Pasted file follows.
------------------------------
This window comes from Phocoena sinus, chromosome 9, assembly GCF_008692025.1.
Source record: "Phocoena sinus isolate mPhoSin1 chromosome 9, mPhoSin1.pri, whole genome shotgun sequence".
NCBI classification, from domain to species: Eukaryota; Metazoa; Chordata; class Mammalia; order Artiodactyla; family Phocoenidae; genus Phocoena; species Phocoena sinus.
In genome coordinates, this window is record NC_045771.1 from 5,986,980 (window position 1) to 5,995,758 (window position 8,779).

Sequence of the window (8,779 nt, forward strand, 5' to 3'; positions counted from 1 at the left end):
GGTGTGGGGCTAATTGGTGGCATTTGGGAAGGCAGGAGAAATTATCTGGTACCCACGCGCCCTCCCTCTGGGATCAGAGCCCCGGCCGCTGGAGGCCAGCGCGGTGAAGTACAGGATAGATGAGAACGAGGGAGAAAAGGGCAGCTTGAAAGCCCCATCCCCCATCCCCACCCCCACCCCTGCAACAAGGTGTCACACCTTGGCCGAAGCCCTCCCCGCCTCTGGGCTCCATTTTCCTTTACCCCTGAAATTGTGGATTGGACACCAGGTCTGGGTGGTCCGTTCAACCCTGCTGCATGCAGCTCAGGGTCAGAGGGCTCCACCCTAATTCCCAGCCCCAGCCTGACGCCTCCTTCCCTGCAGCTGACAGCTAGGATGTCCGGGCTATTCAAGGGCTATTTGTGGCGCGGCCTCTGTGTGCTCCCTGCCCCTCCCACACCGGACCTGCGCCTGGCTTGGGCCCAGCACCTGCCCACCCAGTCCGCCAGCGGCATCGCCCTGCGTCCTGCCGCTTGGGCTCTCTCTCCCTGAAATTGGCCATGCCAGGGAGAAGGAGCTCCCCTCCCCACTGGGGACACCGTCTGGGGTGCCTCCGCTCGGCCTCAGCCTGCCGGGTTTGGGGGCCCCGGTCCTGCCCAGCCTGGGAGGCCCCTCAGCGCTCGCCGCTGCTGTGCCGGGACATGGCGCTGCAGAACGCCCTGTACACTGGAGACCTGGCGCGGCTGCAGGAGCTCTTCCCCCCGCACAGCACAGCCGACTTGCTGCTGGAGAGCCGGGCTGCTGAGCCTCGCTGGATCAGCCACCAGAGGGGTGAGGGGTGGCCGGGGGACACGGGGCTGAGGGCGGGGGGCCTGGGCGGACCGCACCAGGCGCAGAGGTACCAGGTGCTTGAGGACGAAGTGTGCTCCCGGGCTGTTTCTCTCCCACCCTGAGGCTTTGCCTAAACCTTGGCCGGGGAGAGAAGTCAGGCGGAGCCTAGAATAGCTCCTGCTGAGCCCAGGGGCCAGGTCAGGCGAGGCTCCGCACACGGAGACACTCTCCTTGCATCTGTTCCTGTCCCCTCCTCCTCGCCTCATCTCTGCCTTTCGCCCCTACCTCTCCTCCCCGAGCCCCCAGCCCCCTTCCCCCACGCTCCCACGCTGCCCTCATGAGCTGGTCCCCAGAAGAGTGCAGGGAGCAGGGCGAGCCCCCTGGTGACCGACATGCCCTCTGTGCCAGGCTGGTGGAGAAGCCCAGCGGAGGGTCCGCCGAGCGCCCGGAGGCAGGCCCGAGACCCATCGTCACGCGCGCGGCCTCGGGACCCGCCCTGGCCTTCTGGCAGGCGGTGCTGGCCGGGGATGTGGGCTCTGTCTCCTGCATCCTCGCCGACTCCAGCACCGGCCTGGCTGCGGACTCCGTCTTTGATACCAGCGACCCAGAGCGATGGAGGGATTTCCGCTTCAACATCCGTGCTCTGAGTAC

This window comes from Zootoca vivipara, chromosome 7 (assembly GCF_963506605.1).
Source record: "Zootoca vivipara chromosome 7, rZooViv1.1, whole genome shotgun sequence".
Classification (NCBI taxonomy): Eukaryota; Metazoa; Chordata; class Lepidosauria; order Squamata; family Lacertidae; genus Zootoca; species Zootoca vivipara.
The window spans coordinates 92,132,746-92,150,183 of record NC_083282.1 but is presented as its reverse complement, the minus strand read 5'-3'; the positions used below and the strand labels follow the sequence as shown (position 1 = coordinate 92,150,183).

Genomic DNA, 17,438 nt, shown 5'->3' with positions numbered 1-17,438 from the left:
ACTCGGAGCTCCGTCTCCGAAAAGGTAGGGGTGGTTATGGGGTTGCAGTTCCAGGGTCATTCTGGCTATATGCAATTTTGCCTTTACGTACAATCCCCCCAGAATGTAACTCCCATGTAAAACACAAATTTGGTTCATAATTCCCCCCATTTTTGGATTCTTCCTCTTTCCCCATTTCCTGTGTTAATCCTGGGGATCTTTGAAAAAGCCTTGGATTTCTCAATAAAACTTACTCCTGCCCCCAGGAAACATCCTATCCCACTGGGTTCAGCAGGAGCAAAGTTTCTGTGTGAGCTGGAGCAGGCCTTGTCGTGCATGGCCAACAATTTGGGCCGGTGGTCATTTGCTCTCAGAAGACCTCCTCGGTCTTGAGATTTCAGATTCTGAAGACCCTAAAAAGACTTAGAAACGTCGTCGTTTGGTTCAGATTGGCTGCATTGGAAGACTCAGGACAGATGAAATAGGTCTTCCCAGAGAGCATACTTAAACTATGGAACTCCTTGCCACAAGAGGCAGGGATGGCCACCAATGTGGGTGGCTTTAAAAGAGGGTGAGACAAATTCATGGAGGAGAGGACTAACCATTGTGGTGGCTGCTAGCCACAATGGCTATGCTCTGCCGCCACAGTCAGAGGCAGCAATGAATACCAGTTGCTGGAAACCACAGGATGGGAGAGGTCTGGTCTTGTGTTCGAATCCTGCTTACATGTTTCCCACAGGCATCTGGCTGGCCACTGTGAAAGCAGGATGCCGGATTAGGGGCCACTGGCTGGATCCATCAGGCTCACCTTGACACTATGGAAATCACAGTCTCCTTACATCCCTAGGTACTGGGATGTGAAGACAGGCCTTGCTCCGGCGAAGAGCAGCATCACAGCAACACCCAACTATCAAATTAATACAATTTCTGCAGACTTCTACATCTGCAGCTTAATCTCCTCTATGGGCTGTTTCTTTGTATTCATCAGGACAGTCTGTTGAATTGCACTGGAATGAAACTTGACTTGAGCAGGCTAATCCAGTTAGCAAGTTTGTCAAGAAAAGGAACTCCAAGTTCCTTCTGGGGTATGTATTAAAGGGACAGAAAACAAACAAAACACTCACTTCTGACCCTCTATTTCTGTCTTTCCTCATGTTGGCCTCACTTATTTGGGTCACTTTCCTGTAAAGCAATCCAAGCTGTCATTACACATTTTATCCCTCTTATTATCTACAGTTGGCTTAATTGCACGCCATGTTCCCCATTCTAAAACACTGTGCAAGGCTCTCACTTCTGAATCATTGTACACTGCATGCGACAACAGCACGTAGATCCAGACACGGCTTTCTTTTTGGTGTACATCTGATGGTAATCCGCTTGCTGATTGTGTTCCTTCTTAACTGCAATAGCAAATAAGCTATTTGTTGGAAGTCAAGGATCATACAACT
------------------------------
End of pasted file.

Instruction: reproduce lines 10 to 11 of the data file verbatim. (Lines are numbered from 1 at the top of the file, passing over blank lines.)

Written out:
The window spans coordinates 92,132,746-92,150,183 of record NC_083282.1 but is presented as its reverse complement, the minus strand read 5'-3'; the positions used below and the strand labels follow the sequence as shown (position 1 = coordinate 92,150,183).

Genomic DNA, 17,438 nt, shown 5'->3' with positions numbered 1-17,438 from the left: